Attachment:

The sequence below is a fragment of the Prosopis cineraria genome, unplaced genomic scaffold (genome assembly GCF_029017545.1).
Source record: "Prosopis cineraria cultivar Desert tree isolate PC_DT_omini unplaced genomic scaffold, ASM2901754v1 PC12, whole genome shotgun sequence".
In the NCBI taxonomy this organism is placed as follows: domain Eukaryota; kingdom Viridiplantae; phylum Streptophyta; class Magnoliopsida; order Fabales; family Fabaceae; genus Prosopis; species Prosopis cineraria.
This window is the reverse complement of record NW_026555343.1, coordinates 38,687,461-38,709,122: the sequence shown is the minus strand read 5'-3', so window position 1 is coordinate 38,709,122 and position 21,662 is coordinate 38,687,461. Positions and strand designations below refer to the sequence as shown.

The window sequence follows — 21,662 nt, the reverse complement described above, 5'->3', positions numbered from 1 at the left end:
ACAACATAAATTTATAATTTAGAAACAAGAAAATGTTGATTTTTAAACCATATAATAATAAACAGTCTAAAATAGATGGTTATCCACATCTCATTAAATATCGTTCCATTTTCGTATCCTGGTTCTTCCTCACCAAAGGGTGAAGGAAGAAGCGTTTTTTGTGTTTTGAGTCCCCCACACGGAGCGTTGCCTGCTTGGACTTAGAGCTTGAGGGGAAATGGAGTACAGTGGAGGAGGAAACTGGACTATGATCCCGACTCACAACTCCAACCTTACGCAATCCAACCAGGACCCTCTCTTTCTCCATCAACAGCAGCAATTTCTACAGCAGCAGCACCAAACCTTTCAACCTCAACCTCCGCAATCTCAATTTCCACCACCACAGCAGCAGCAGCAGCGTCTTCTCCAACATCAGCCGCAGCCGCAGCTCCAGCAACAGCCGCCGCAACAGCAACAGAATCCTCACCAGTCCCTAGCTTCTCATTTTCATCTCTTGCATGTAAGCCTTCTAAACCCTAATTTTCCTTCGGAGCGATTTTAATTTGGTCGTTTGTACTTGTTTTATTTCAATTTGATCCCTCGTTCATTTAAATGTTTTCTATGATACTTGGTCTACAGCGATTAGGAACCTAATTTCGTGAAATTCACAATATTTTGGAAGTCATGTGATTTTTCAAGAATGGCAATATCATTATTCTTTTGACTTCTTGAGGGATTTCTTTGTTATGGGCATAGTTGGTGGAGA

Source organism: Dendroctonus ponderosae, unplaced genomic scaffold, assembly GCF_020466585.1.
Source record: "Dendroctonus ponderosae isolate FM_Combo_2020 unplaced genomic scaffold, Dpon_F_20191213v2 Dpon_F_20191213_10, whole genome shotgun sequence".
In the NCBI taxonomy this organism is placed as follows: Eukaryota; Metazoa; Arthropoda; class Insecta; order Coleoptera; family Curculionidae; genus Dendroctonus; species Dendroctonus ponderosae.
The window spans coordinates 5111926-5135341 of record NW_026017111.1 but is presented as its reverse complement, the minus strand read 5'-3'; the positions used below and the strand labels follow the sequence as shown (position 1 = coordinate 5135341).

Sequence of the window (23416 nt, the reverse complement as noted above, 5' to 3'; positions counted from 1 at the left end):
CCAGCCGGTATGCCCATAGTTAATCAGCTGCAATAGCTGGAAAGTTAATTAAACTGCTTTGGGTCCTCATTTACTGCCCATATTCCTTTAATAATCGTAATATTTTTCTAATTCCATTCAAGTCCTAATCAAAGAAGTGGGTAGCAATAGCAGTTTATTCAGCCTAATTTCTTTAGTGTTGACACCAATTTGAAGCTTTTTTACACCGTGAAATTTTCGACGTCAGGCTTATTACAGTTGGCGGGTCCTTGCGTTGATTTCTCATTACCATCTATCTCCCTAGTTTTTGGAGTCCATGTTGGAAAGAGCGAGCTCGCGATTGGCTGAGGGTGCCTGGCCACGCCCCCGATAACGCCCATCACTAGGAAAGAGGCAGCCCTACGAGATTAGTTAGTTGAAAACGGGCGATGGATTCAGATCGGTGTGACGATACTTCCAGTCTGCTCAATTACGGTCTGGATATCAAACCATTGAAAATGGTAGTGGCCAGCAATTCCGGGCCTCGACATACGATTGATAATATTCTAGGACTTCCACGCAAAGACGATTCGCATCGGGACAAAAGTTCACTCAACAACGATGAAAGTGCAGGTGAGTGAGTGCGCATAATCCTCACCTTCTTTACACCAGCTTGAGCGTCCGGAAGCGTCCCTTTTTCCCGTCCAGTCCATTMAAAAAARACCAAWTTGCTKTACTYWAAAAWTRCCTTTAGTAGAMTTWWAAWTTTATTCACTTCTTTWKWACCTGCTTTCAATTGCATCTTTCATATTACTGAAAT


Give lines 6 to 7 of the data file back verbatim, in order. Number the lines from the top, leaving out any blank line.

ACAACATAAATTTATAATTTAGAAACAAGAAAATGTTGATTTTTAAACCATATAATAATAAACAGTCTAAAATAGATGGTTATCCACATCTCATTAAATATCGTTCCATTTTCGTATCCTGGTTCTTCCTCACCAAAGGGTGAAGGAAGAAGCGTTTTTTGTGTTTTGAGTCCCCCACACGGAGCGTTGCCTGCTTGGACTTAGAGCTTGAGGGGAAATGGAGTACAGTGGAGGAGGAAACTGGACTATGATCCCGACTCACAACTCCAACCTTACGCAATCCAACCAGGACCCTCTCTTTCTCCATCAACAGCAGCAATTTCTACAGCAGCAGCACCAAACCTTTCAACCTCAACCTCCGCAATCTCAATTTCCACCACCACAGCAGCAGCAGCAGCGTCTTCTCCAACATCAGCCGCAGCCGCAGCTCCAGCAACAGCCGCCGCAACAGCAACAGAATCCTCACCAGTCCCTAGCTTCTCATTTTCATCTCTTGCATGTAAGCCTTCTAAACCCTAATTTTCCTTCGGAGCGATTTTAATTTGGTCGTTTGTACTTGTTTTATTTCAATTTGATCCCTCGTTCATTTAAATGTTTTCTATGATACTTGGTCTACAGCGATTAGGAACCTAATTTCGTGAAATTCACAATATTTTGGAAGTCATGTGATTTTTCAAGAATGGCAATATCATTATTCTTTTGACTTCTTGAGGGATTTCTTTGTTATGGGCATAGTTGGTGGAGA

Source organism: Dendroctonus ponderosae, unplaced genomic scaffold, assembly GCF_020466585.1.